You can no longer segment your business customers into those who use social media for business purposes and those who do not. Why not? Because according to Forrester’s newest B2B Social Technographics® numbers, fully 100% of business decision-makers use social media for work purposes. Other stunningly high numbers: 98% of business decision-makers are Spectators (they read blogs, watch videos, or listen to podcasts), 79% are Joiners (they maintain a profile on social networking sites), and 75% are Critics (they comment on blogs and post ratings and reviews), all in the context of their business activities.
Therefore, it’s no longer a question of whether you should use social, but how. B2B marketing executives no longer need convincing to invest in social. However, social marketing efforts are maturing beyond experimentation — where measuring results is secondary — to science. At this more advanced stage of maturity, marketers need to understand exactly how and when their customers are using social and target them differently in each stage of the customer life cycle.
Your customers don’t make blanket use of “social media,” “social networks,” or “communities” in general. Instead, they use specific social networks and communities for specific goals, both personal and business-related. The communities your customers visit for personal reasons are not always the ones they use for business purposes.
For business purposes, the No. 1 and No. 2 communities aren’t specific public social networks but “niche” communities focused on specific objectives. For example, business technology buyers might visit IT Central Station or Spiceworks to learn more about multiple competing technologies at once; alternatively, they might visit a community managed by a single brand, such as the Cisco Communities or SAP Community Network (SCN).
Tech marketers often fret over their marketing mix, but it’s usually couched in terms of “how” – e.g., “How do customers get information about us?” or, “Do we have the right mix of web content, events, blogs and [now, of course] social media conversations?”
We know that all those “how” things are not equal. Customers utilize web content more than events, and events more than blogs. But every bit as important (if not more), and sometimes not taken into consideration, is the “who” of the “how.” In general, customers highly value tech vendors’ websites and events, industry analysts’ research reports and blogs, channel partners’ online videos, and social media conversations with peers. But customers’ go-to information source preferences vary by industry, company size, and geography. [For more information, see the Forrester report on “The Who And How of Influencing Customers’ BT Decisions.”]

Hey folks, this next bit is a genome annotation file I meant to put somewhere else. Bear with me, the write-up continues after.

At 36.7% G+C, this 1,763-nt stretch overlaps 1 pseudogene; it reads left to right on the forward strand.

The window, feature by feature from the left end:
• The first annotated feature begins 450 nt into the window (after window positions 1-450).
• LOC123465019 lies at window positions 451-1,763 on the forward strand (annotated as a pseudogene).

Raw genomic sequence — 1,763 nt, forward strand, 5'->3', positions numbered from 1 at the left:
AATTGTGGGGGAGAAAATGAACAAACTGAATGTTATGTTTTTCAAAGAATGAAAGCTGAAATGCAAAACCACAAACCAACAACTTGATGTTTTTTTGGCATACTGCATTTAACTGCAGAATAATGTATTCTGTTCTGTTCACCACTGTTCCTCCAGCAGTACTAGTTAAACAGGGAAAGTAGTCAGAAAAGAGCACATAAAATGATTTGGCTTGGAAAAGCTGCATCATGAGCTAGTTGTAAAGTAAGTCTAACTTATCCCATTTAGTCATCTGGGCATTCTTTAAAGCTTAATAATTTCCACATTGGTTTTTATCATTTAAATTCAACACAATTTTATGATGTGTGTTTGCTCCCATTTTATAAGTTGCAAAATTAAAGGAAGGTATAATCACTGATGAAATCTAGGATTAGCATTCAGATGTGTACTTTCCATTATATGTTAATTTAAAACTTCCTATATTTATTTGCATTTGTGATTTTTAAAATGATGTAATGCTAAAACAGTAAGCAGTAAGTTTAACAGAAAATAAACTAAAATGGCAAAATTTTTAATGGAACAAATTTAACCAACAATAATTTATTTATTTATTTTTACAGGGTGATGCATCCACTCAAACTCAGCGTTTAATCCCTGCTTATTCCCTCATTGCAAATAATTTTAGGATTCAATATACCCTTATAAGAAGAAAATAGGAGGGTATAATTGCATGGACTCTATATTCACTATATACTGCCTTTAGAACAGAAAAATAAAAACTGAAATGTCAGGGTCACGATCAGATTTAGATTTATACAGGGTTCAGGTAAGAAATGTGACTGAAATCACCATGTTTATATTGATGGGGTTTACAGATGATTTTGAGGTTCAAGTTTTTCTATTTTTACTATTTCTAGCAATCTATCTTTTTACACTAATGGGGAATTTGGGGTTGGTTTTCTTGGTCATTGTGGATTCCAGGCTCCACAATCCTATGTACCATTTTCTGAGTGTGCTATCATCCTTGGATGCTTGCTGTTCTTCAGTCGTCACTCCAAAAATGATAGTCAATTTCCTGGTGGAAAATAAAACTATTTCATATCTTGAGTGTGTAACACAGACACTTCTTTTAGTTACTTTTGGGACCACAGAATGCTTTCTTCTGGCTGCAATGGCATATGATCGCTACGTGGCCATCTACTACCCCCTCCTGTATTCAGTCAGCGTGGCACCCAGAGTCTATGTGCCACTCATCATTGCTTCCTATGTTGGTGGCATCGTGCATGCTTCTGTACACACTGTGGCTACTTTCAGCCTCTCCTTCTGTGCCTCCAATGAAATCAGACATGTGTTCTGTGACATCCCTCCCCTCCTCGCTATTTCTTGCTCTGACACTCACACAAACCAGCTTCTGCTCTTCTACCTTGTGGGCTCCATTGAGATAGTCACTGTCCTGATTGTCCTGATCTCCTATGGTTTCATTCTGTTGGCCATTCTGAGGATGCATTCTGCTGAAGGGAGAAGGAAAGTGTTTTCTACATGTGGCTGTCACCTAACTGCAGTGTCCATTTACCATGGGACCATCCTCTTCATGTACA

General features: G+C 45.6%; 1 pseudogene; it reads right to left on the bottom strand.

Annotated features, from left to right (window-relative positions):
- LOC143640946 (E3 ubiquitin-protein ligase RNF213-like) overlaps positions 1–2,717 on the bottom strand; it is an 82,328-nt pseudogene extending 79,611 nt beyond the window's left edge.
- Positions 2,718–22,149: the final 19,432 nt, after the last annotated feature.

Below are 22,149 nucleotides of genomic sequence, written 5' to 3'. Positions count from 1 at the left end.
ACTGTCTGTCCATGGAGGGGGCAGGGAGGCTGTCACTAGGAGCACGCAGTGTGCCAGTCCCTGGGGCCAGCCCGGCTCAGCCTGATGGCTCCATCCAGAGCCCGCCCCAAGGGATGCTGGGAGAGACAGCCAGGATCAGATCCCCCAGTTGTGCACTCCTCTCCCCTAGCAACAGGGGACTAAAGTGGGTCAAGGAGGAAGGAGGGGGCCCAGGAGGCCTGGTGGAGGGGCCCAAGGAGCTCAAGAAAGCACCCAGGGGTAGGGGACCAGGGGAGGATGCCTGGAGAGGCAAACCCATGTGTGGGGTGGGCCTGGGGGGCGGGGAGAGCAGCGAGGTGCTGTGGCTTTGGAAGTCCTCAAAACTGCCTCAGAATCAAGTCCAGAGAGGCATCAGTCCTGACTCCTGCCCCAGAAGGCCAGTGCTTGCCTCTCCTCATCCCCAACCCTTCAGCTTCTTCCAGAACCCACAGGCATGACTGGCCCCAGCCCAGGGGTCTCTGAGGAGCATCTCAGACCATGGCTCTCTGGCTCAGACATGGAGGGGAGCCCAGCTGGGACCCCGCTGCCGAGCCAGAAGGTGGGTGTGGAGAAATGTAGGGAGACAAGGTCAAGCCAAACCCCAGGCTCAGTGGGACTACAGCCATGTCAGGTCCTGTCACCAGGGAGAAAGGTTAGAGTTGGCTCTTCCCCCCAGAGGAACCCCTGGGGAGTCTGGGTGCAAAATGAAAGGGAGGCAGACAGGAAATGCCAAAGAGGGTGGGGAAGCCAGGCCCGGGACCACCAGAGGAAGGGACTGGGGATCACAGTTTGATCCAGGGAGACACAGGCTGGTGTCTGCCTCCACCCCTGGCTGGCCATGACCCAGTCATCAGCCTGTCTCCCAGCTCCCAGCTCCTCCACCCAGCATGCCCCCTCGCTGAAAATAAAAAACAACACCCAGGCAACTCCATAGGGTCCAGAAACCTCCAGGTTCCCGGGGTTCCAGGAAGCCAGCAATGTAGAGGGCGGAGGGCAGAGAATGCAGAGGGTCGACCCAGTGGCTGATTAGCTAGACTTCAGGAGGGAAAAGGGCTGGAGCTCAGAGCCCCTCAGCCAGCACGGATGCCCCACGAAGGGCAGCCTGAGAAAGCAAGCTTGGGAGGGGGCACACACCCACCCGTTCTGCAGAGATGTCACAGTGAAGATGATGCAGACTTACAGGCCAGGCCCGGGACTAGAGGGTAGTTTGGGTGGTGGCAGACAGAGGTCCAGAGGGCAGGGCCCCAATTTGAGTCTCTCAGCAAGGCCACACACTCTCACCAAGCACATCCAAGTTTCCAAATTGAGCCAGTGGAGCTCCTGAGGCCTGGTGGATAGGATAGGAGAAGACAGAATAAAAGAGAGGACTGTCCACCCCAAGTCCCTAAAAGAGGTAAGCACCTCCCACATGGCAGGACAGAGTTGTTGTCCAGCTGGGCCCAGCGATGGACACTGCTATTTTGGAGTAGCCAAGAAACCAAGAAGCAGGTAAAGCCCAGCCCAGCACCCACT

With social media stacked on top of websites stacked on top of events stacked on top of collateral … well, I don’t have to tell you how complex marketing-mix allocation budgeting has come to be. But designing your mix model on a “who-what” framework simplifies the model, and goes a long way to ensuring that you’re investing in the information sources that customers are tapping.
What is it that you think makes one tech company stand out from another? “My product is better than your product”? Not anymore. “My salespeople are better than your salespeople”? Possibly. “My channel is better than your channel”. You’re getting warmer. How about, “My marketing machine is better than your marketing machine”?
For example, 41% of customers identify “the vendor’s (not including its salespeople’s) ability to understand our business problem”, compared with only 21% who identified “the vendor’s salesperson’s ability to understand our business problem” as the most important vendor action factor when selecting a tech vendor. Marketing is clearly the difference-maker.
But cloud computing changes everything. The implications of cloud computing go far beyond its technology delivery/consumption model. It seems I get questions from tech marketers about all things cloud these days. A few examples:
“How can I use the cloud more effectively to market our solutions?” (Answer: It’s not what you read in USA Today about Facebook and Twitter. According to the results of our 2011 B2B Social Technographics® survey, discussion forums and professional social networking sites (read: not consumer social sites) outpace Facebook and Twitter ten-fold as information sources for informing businesses’ technology purchase decisions.)